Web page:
I have watched with a bit of confusion the furor surrounding the New York Times obituary of President Thomas Monson. Social media is awash in bitter complaints by LDS Church members that the obituary had an unfairly negative slant. The NYT responded to the complaints, defending the obituary’s wording.

I see the NYT obituary as covering the newsworthy elements of President Monson’s life from an outsider’s perspective, so I hear the complaints as so much whining. Remember, to an outsider, unfamiliar with President Monson (i.e., the average reader of the NYT), the Church’s hostility to LGBT causes and engagement in the Culture Wars are probably the most newsworthy events in the tenure of President Monson. The obituary reflects this.

I know a lot of the complaints stem from the NYT referring to President Monson as “Mr. Monson”, the focus on controversial topics, and overall tone of the obituary, presumably because it wasn’t fawning, which might be jarring for members accustomed to the leader worship of modern LDS culture. Indeed, there does seem to be a tone of resentment within the piece, or at least no effort to spin events in the most positive light possible, something that may also seem foreign to Church members.

It seems to me that the NYT’s tone in the obituary, and the corresponding complaints by Church members, represent some sort of proxy in the Culture Wars, with each side signaling through the argument their greater positions within America’s Culture Wars. Such a situation is unfortunate, but the Church has invested a great deal of political capital on the Culture Wars, and President Monson has been an important leader and even president during that time. It seems unreasonable to have spent so much political capital on specific Culture War battles, only to then cry foul when one’s church is associated with its position in those battles.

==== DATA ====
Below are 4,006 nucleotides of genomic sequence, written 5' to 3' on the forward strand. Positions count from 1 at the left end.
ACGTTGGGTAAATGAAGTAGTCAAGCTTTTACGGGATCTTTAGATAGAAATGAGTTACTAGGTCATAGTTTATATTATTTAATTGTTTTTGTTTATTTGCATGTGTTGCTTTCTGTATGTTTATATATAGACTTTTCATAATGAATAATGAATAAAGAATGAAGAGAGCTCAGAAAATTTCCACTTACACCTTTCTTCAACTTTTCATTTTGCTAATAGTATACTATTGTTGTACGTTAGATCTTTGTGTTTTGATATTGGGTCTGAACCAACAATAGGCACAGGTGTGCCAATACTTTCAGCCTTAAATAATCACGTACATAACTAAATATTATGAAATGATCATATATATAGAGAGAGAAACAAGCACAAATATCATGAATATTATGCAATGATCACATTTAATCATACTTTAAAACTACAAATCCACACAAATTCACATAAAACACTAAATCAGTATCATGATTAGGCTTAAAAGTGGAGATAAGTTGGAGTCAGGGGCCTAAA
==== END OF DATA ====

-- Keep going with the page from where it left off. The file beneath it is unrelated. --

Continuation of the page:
An institution’s political capital is defined as its money, institutional focus, rhetoric, organizational efforts, trust, and earned goodwill. All of these have been expended in great amounts as the Church has engaged in the Culture Wars. Indeed, most recently the Church has defined itself more by what it is against than what it is for. We have defined our Christianity as anti-LGBT and have aligned ourselves with Evangelicals and deeply conservative Christians on these topics. We cannot complain that we are then painted with the same brush as they are. We have chosen to define ourselves in this way.

Consider Mother Teresa. She is an icon of selfless work for the poor and downtrodden. She is the Kleenex of kindness and selflessness, with people saying things like, “He’s no Mother Teresa…” As a Catholic she probably agreed with her church’s stance on divorce, contraception, homosexuality, and women’s ordination; however, she chose to define herself by her selflessness and thus became an icon of Christian virtue.

Imagine if the LDS Church expended its considerable political capital and organizational resources to eradicate homelessness, provide nutritional supplements to those in need, or run women’s shelters rather than fight same-sex marriage and the baking of cakes for gay couples. How different might that NYT obituary read?